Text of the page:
The report, an update to a document titled “The Blueprint for Reform,” was written by a local retired judge, a former U.S. Attorney and a defense attorney.

The first Blueprint was published in 2013 and was a set of recommendations to make the criminal justice system more equitable and less expensive.

The report on the progress of the original Blueprint for Reform was lambasted almost as soon as it was released by Spokane County Sheriff Ozzie Knezovich, who called one section of it “virulent misinformation” because the writers did not tie increases in some crimes to COVID-19 releases of

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Judge dismisses Arizona GOP lawsuit seeking audit of county’s ballots



a person sitting at a desk: Judge dismisses Arizona GOP lawsuit seeking audit of county's ballots


© Greg Nash
Judge dismisses Arizona GOP lawsuit seeking audit of county’s ballots

A judge on Thursday rejected a Republican Party lawsuit seeking an audit of ballots in Arizona’s biggest county, which helped flip the state blue for the first time in more than 20 years.

Maricopa County Superior Court Judge John Hannah dismissed the lawsuit with prejudice and denied the Arizona GOP’s request for an audit of the county’s results, which would likely have delayed its certification of the vote tallies. An order outlining the judge’s reasoning is expected later Thursday.

The county is planning to officially certify the count on Friday, according to The Arizona Republic.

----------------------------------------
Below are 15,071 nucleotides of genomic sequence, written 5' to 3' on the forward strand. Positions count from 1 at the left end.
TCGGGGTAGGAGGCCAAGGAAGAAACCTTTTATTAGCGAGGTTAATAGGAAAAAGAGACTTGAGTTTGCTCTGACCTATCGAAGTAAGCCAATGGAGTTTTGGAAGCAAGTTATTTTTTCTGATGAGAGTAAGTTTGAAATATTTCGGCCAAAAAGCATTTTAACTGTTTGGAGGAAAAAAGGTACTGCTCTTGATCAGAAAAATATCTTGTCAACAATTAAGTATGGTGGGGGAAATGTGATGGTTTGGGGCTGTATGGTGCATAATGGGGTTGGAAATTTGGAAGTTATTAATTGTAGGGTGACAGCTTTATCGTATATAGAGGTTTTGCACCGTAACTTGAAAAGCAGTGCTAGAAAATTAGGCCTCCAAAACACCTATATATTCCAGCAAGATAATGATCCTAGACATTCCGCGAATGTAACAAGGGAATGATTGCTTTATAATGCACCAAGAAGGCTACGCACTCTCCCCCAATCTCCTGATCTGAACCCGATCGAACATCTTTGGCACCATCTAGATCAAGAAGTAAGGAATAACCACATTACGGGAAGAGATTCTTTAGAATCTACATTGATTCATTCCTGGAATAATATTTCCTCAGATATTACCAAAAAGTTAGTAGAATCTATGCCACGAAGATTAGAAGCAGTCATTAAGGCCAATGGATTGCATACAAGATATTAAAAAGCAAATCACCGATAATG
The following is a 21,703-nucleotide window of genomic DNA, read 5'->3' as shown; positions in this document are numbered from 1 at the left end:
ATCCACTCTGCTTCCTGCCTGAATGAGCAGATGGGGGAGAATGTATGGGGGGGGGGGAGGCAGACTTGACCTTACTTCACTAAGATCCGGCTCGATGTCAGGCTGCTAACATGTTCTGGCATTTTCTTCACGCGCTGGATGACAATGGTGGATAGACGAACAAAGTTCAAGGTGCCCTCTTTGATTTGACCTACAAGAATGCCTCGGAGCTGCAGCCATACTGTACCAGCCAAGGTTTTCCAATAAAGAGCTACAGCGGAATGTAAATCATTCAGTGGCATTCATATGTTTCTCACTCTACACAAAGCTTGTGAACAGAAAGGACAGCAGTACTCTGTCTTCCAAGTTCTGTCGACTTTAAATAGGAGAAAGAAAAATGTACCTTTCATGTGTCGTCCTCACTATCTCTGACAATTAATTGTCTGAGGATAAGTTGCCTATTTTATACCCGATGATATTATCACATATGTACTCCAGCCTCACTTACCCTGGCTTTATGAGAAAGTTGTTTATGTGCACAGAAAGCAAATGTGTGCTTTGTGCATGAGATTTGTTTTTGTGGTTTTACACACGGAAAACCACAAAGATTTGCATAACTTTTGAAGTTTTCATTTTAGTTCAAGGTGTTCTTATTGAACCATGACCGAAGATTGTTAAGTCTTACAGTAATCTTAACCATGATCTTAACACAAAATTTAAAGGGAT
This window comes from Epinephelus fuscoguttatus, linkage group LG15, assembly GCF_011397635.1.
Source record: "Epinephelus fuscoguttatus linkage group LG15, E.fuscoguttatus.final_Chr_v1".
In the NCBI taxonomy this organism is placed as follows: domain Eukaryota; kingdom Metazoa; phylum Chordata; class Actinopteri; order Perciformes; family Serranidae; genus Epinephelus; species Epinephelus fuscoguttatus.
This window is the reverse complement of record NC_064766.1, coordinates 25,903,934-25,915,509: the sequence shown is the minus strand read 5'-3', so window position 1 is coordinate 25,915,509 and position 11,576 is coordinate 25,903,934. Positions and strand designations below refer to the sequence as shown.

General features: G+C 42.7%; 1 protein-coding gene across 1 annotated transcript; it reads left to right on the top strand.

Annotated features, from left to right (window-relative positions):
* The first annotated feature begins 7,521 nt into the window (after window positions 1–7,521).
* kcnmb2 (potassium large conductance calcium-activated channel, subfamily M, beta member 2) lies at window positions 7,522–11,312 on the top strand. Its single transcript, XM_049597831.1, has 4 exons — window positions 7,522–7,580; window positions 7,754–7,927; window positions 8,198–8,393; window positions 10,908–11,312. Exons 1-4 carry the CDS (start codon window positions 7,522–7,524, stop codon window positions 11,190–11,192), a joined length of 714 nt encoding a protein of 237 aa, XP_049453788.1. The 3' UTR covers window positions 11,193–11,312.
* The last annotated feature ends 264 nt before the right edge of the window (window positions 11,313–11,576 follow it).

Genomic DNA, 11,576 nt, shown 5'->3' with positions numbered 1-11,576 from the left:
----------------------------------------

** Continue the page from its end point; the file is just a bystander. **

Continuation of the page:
The lawsuit filed last week accuses Maricopa County, home to Phoenix and its metro area, of violating state law by doing away with its precinct voting model this election, allowing voters to cast their ballots at any polling center in the

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Activists skeptical about Baltimore County’s new policing law

Last month, after Baltimore County became the first government in the Baltimore region to enact a new policing law, Chris S. Brown said she and many others have waited too long for this to happen.

Black residents still feel disconnected from the police force, said Brown, whose 17-year-old son, Christopher, died after an off-duty county officer chased him in Randallstown and allegedly put him in a chokehold in 2012.

Among other changes, Brown said, officers need to do more community policing — to “get to know the culture in which you serve.”

The bill pushed by County Executive Johnny Olszewski Jr. and approved by the county council does not require officers to spend more time walking a beat and meeting with residents. But, among other changes, it compels officers to intervene if they witness excessive use of force.

And it is designed to curtail the use of chokeholds by

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Saratoga County’s attorney says pay controversy not factor in decision to retire

BALLSTON SPA – The attorney who aided the architects behind Saratoga County’s a roundly panned and later canceled plan to boost the pay of elected officials, department heads and many other employees during the early days of the coronavirus pandemic is retiring.

Stephen Dorsey, the county’s government’s top lawyer for 10 years, said his last day will be Dec. 31.

“I have some personal matters in 2021 that will require my attention,” Dorsey said on Wednesday. “No one has ever asked me to leave. Retirement is my idea.”

Dorsey’s retirement comes after there were calls for the county’s Administrator Spencer Hellwig to resign when the extra-pay plan came to light. While the Board of Supervisors had the votes to oust Hellwig in August, the 23-member board instead formed a committee to explore whether disciplinary action was necessary against those identified in a report that found Hellwig and other administrators did